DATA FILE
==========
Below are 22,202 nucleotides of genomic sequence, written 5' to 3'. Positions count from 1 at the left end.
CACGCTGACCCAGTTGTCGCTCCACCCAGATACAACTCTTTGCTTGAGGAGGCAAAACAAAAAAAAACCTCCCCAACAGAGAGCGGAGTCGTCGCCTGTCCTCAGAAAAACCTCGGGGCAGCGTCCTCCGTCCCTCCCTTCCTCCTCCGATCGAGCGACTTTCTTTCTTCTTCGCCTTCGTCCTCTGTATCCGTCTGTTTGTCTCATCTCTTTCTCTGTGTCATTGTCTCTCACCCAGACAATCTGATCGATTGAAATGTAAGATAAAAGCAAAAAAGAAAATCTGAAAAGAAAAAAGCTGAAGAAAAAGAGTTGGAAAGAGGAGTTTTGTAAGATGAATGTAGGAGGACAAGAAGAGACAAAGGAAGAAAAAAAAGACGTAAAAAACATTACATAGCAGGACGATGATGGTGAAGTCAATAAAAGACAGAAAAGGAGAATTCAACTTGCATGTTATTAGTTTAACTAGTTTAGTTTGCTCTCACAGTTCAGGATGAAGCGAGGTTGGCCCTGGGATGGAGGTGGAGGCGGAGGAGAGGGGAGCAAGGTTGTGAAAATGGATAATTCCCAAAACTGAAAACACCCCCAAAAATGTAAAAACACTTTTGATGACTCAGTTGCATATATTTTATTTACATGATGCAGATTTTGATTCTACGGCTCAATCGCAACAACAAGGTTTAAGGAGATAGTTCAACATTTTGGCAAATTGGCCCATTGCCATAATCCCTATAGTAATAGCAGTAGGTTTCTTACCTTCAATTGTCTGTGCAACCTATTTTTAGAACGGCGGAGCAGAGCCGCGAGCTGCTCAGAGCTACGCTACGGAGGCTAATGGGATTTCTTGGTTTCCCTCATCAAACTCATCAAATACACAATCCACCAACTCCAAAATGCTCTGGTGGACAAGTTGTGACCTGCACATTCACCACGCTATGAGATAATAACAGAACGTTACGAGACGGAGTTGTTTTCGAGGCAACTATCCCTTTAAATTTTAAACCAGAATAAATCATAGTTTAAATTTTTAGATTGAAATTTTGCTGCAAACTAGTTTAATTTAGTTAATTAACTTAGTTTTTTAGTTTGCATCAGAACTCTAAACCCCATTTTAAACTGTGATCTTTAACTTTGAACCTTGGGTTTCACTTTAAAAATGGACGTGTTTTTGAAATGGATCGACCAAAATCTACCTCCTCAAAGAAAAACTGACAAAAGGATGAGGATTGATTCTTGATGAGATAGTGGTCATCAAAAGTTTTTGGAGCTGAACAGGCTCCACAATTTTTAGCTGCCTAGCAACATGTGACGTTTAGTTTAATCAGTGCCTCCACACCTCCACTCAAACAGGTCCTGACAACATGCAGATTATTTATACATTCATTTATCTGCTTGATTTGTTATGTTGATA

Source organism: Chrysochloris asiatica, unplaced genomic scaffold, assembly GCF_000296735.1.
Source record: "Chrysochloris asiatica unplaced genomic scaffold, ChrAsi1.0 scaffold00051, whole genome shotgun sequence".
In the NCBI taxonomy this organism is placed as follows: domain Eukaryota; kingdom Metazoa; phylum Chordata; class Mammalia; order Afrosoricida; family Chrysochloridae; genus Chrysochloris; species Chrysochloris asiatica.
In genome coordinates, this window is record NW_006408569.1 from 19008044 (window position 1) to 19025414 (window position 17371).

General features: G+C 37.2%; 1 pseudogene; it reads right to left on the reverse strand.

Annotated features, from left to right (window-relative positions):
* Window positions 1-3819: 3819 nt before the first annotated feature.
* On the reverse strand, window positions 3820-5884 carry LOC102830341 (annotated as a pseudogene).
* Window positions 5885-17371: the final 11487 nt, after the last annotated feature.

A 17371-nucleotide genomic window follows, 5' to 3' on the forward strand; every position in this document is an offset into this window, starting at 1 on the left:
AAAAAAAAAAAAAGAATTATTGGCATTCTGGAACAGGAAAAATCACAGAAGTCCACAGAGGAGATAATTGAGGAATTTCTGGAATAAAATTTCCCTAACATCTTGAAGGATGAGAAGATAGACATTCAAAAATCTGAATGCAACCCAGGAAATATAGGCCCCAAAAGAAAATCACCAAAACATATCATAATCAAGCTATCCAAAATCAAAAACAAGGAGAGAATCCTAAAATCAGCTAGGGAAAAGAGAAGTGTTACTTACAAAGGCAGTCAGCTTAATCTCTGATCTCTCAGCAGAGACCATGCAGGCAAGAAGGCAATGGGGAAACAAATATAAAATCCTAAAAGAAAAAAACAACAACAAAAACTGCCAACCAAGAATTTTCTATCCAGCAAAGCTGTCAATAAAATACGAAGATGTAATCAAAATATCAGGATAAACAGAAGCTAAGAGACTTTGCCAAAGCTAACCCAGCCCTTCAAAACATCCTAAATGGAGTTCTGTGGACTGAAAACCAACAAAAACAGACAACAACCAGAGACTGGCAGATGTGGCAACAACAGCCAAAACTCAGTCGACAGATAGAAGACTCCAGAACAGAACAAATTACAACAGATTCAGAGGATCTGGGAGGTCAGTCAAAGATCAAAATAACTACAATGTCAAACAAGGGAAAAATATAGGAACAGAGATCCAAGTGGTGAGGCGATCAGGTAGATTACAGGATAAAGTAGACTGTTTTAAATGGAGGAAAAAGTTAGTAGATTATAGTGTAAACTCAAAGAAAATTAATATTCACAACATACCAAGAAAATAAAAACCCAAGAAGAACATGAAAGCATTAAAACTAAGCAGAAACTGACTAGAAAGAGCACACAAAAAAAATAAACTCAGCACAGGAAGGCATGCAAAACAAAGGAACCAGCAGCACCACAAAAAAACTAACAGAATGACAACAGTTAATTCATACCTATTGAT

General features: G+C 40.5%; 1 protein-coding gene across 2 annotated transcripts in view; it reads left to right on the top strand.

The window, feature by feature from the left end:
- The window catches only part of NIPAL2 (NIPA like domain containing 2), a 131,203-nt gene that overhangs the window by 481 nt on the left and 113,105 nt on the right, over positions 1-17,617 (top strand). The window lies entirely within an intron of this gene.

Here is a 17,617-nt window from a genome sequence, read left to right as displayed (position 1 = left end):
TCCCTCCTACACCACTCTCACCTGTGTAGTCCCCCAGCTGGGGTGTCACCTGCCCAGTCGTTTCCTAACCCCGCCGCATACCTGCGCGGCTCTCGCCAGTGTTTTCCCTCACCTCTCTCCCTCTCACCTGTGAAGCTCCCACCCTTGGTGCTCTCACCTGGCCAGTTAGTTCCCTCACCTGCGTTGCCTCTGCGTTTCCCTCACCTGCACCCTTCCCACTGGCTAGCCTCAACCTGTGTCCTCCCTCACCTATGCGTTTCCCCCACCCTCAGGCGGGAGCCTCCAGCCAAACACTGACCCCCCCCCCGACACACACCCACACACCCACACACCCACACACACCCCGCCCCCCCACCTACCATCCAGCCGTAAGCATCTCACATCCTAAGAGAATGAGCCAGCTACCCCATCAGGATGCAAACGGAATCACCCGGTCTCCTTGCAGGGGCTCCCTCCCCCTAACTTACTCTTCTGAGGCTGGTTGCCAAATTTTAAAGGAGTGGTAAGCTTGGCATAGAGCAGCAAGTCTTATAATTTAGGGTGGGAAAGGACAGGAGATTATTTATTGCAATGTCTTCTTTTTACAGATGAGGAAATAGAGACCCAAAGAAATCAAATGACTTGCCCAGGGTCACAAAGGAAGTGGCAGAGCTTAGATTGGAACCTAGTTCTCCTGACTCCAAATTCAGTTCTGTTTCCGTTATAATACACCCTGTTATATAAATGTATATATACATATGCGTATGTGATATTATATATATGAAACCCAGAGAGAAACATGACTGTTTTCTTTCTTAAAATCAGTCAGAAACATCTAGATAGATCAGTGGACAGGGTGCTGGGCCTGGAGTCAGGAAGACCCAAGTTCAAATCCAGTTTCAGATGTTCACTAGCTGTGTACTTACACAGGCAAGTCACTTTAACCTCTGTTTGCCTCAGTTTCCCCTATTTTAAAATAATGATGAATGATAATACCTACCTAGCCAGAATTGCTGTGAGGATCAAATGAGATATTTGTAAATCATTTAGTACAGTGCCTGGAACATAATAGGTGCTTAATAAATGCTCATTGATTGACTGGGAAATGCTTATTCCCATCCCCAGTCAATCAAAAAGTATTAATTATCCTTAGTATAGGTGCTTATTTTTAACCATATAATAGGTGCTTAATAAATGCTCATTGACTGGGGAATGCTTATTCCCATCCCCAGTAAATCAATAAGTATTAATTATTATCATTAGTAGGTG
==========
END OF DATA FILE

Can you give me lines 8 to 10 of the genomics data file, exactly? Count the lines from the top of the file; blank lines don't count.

Annotated features, from left to right (window-relative positions):
* Window positions 1-3819: 3819 nt before the first annotated feature.
* On the reverse strand, window positions 3820-5884 carry LOC102830341 (annotated as a pseudogene).